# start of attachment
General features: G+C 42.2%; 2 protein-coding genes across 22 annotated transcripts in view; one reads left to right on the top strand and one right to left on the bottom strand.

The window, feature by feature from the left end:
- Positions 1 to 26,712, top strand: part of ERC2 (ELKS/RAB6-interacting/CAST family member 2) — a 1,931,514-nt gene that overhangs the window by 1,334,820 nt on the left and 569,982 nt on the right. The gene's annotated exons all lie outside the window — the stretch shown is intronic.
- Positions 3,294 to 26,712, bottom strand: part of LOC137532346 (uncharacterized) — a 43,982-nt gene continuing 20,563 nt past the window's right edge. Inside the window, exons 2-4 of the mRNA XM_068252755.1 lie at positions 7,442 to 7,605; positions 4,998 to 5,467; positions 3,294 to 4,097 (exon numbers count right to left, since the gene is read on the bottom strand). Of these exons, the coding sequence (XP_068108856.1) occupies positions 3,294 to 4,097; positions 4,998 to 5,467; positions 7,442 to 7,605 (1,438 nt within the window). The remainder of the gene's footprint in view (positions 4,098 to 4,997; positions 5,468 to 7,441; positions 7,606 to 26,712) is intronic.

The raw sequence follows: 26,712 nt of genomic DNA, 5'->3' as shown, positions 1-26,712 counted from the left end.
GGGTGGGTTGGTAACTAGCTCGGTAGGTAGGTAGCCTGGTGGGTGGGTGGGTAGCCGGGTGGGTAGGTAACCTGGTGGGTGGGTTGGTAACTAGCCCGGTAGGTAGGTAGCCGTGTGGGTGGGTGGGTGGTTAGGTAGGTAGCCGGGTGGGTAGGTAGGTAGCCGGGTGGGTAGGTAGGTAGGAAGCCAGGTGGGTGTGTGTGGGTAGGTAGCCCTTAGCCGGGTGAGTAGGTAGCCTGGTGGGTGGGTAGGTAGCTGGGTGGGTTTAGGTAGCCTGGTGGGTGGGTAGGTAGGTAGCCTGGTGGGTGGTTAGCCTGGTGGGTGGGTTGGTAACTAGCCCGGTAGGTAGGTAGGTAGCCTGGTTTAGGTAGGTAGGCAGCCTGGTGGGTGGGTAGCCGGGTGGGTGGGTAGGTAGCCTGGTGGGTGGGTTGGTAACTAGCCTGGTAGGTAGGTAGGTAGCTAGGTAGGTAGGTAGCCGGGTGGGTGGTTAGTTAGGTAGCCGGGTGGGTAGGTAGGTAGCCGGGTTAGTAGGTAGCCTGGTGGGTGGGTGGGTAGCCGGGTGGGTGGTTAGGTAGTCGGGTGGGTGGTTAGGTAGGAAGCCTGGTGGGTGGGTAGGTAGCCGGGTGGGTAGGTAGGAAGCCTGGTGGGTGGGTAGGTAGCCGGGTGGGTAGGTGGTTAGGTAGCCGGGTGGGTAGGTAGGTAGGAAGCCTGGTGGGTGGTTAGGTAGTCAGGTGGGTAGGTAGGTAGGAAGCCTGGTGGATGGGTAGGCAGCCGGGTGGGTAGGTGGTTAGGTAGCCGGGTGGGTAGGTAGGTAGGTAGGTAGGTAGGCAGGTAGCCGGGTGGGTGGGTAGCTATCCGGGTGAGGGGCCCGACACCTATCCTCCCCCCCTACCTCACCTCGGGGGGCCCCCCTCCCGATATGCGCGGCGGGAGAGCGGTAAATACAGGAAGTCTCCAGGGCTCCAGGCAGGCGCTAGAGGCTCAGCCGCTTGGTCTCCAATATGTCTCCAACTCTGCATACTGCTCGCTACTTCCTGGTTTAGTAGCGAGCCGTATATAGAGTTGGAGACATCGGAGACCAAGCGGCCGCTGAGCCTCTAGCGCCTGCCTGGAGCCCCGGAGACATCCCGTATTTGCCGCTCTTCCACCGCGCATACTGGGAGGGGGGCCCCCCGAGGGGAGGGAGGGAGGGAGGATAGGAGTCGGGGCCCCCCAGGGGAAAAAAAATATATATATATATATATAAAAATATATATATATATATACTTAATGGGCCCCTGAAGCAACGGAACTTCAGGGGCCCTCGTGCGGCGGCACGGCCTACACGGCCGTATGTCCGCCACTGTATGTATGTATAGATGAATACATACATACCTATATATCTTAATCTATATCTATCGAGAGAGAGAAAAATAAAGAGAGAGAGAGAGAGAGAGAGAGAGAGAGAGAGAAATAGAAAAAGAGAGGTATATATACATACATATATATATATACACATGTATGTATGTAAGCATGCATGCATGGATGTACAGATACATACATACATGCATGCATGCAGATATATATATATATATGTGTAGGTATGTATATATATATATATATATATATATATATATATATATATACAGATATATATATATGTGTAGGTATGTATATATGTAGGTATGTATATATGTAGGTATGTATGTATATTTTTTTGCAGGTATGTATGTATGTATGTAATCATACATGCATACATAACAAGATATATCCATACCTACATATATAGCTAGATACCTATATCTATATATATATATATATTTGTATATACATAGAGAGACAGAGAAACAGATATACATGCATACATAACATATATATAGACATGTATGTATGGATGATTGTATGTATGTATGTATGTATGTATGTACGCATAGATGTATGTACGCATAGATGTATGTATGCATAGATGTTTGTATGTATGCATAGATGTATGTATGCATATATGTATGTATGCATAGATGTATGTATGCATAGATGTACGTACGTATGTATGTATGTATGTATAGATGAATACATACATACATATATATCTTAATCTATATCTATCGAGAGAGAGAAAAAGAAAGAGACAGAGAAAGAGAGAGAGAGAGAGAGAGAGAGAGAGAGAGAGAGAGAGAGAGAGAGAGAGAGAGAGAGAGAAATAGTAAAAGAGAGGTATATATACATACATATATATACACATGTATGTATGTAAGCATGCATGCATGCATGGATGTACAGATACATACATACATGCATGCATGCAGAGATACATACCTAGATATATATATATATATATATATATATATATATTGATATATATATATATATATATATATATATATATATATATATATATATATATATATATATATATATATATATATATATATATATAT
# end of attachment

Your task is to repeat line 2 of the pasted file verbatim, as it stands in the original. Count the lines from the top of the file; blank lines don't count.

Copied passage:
The window, feature by feature from the left end: